The D.C. Health Department is investigating an incident in which a 4-year-old boy walked out of an after-school program at Burroughs Elementary School in Northeast Washington, got on a bus and rode around the city for several hours before he was discovered by the driver and returned to his anxious family.

The director of Scoobies Before and After Care Program, Calvin Moore, said the aide in charge of the youngster's group was immediately suspended for two weeks without pay after the Jan. 10 incident and will be placed on 90 days' probation upon his return.

The child, Aaron Kates, a pre-kindergarten student at Burroughs, was unharmed and seems to have treated the mishap as a lark, said his mother, Yolanda Kates.

"It was an adventure. He doesn't have a clue as to how traumatic it was," said Kates. "He kept asking me why was I crying."

The Kates family lives around the corner from Burroughs, and a grandfather usually picks up Aaron and his sister, 8, around 5 p.m. Family and school officials believe that at about 4:45 p.m., the boy saw a man he thought was his grandfather and followed him out the front door, which automatically locks from the outside at 4:30 p.m.

Kates said her son told her he crossed the street, started speaking to a woman at the bus stop and followed her onto the G8 bus. He fell asleep and woke up to find only the bus driver, who called transit police. By then, D.C. police already had received a missing child report from the school. He was reunited with his parents about 7:45 p.m.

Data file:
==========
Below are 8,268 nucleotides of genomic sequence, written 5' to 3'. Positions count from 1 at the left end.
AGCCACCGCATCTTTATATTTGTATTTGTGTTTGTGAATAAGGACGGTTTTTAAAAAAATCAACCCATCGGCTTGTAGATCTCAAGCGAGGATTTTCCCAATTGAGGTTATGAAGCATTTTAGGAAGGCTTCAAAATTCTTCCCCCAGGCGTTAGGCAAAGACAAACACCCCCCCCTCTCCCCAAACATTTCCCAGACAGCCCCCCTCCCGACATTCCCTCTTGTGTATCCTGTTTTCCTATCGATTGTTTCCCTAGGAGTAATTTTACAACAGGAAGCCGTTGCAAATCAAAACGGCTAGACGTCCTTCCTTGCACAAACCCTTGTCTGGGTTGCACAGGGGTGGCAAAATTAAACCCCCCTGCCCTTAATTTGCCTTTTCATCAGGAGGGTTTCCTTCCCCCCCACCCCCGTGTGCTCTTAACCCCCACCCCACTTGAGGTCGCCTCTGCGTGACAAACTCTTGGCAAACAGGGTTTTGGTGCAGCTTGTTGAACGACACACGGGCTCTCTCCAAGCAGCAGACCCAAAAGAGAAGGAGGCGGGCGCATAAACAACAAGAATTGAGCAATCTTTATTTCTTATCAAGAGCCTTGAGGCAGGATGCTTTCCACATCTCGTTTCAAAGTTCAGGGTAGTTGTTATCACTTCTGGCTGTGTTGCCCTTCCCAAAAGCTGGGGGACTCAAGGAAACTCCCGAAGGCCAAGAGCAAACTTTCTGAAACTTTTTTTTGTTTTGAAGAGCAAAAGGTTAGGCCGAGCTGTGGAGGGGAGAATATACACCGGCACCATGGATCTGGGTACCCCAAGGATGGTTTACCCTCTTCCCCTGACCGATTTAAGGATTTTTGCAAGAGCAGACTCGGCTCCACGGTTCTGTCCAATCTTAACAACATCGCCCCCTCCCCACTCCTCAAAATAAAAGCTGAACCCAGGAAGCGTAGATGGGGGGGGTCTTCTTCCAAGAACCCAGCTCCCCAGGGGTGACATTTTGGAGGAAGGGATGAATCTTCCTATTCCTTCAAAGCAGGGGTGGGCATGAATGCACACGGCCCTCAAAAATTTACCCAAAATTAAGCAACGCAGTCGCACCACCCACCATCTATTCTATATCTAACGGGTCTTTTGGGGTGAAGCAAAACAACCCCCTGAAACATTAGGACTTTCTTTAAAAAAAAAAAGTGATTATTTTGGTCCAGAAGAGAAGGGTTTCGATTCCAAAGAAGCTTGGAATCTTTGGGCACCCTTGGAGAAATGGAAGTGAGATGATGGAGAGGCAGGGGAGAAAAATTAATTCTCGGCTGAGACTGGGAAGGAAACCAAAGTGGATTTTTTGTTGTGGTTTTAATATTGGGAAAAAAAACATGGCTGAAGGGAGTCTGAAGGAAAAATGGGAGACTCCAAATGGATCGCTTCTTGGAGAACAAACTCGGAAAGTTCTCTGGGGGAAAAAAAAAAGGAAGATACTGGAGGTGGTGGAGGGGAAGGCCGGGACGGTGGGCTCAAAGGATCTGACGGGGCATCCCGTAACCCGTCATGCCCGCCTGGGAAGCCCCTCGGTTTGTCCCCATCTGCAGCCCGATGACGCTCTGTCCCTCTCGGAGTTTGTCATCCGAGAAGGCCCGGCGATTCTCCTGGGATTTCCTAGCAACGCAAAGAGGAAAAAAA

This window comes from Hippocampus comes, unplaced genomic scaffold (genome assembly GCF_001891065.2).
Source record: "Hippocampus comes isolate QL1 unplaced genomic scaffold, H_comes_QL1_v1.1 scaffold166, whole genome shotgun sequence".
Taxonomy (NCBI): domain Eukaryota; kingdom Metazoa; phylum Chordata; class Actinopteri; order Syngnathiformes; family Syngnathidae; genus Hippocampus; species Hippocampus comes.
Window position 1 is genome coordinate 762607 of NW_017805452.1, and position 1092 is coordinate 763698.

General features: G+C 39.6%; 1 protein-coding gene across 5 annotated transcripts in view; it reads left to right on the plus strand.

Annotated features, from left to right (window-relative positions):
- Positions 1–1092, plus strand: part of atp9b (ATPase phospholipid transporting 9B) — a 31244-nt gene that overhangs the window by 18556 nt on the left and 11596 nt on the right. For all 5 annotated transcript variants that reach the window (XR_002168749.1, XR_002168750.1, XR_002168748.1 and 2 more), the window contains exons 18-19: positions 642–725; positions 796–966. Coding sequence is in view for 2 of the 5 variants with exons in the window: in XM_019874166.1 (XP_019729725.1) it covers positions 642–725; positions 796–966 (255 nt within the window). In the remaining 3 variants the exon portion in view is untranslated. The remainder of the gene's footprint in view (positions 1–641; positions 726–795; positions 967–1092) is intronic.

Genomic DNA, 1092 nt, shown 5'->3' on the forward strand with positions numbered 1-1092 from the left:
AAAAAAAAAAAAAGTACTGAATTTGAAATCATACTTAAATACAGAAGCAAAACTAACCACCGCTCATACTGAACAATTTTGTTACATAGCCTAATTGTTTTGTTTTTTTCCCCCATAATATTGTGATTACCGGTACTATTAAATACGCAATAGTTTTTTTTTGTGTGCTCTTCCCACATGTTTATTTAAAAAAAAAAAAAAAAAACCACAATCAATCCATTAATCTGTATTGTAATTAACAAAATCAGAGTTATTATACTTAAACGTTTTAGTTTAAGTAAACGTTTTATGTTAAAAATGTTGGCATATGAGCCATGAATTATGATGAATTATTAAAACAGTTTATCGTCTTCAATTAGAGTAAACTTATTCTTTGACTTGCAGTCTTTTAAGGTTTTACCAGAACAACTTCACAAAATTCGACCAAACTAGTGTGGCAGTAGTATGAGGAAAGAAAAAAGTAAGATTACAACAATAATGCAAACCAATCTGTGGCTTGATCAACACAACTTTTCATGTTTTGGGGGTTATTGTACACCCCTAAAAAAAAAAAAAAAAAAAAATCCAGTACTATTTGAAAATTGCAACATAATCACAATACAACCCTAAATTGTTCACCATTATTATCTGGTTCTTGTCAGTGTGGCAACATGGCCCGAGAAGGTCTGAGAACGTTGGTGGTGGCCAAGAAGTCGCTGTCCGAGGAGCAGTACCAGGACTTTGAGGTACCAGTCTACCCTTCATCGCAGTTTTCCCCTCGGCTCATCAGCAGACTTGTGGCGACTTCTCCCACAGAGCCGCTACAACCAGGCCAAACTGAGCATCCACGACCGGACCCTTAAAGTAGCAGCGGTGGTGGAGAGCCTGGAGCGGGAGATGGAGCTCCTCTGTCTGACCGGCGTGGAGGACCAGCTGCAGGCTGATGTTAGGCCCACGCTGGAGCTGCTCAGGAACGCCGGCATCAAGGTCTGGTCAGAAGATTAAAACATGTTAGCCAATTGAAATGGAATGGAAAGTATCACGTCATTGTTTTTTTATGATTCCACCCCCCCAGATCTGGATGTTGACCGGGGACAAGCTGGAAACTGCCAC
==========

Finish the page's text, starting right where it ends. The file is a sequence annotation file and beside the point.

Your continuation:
Director Moore said the incident occurred during the "transition time" when the program switches from homework assistance and tutorials to recreational activity, and the aide in charge of Aaron's group left the children to get basketballs out of a closet.

The program aide, identified as Donald Harris, 32, "had been a model employee until this one incident occurred," said Nae Davis, the principal at Burroughs, where Harris is also an education aide. He has worked at Scoobies for 10 years and at Burroughs since October, according to Moore and Davis.

The suspension from the after-care program, Davis said, did not affect Harris's employment at the school. In fact, the day after the incident he was tapped to work as an "emergency" substitute teacher when the regular teacher had to leave because of an emergency with her own child.

A spokeswoman for D.C. schools did not return several calls seeking comment on the use of Harris as a substitute teacher.

The city's Health Department licenses day-care centers, but privately funded after-care programs such as Scoobies are not licensed. The agency, however, is looking into the incident because it received a complaint and because "we are concerned about the public health and safety of all residents," said Norma Stewart, acting administrator for its licensing regulation administration.

Moore said a Health Department inspector who interviewed him last week said that, depending on the findings, Scoobies could be subject to a fine. He said Scoobies is instituting several safeguards to prevent a similar problem, including posting a staff member at the door, taking a head count every 30 minutes and hiring an additional employee to ensure an 8-to-1 ratio of supervision for the 37 children.

Also, persons authorized to pick up children will be given identification badges to show when they sign out youngsters and will have to accompany the children, not walk out ahead of them.